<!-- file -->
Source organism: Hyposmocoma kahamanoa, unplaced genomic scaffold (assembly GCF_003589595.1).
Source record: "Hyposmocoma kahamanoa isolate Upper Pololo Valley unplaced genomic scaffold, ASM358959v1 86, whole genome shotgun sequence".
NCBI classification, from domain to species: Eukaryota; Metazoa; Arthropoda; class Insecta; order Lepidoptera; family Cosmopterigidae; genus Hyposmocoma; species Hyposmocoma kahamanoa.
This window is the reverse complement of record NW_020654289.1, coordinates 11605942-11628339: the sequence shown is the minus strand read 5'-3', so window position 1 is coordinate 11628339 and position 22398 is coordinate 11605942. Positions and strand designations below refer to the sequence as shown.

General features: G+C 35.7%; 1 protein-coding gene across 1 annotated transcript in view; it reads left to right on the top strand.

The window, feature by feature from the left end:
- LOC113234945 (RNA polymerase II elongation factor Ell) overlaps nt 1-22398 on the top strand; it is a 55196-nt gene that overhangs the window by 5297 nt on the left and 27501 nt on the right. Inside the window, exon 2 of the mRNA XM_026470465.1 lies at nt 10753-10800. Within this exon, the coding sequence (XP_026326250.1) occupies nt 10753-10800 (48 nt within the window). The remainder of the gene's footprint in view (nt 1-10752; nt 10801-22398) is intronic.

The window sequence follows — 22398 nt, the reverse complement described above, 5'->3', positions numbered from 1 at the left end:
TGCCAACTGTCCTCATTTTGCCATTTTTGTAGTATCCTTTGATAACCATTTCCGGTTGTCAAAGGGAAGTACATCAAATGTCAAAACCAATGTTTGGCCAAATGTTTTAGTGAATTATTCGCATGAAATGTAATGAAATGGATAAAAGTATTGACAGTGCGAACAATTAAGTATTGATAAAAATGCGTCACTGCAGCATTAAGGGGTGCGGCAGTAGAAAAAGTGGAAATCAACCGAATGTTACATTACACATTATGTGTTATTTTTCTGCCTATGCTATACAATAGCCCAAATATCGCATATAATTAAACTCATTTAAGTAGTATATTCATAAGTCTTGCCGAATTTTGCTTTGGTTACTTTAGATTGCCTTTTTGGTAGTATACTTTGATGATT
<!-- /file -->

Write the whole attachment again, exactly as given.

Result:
Source organism: Hyposmocoma kahamanoa, unplaced genomic scaffold (assembly GCF_003589595.1).
Source record: "Hyposmocoma kahamanoa isolate Upper Pololo Valley unplaced genomic scaffold, ASM358959v1 86, whole genome shotgun sequence".
NCBI classification, from domain to species: Eukaryota; Metazoa; Arthropoda; class Insecta; order Lepidoptera; family Cosmopterigidae; genus Hyposmocoma; species Hyposmocoma kahamanoa.
This window is the reverse complement of record NW_020654289.1, coordinates 11605942-11628339: the sequence shown is the minus strand read 5'-3', so window position 1 is coordinate 11628339 and position 22398 is coordinate 11605942. Positions and strand designations below refer to the sequence as shown.

General features: G+C 35.7%; 1 protein-coding gene across 1 annotated transcript in view; it reads left to right on the top strand.

The window, feature by feature from the left end:
- LOC113234945 (RNA polymerase II elongation factor Ell) overlaps nt 1-22398 on the top strand; it is a 55196-nt gene that overhangs the window by 5297 nt on the left and 27501 nt on the right. Inside the window, exon 2 of the mRNA XM_026470465.1 lies at nt 10753-10800. Within this exon, the coding sequence (XP_026326250.1) occupies nt 10753-10800 (48 nt within the window). The remainder of the gene's footprint in view (nt 1-10752; nt 10801-22398) is intronic.

The window sequence follows — 22398 nt, the reverse complement described above, 5'->3', positions numbered from 1 at the left end:
TGCCAACTGTCCTCATTTTGCCATTTTTGTAGTATCCTTTGATAACCATTTCCGGTTGTCAAAGGGAAGTACATCAAATGTCAAAACCAATGTTTGGCCAAATGTTTTAGTGAATTATTCGCATGAAATGTAATGAAATGGATAAAAGTATTGACAGTGCGAACAATTAAGTATTGATAAAAATGCGTCACTGCAGCATTAAGGGGTGCGGCAGTAGAAAAAGTGGAAATCAACCGAATGTTACATTACACATTATGTGTTATTTTTCTGCCTATGCTATACAATAGCCCAAATATCGCATATAATTAAACTCATTTAAGTAGTATATTCATAAGTCTTGCCGAATTTTGCTTTGGTTACTTTAGATTGCCTTTTTGGTAGTATACTTTGATGATT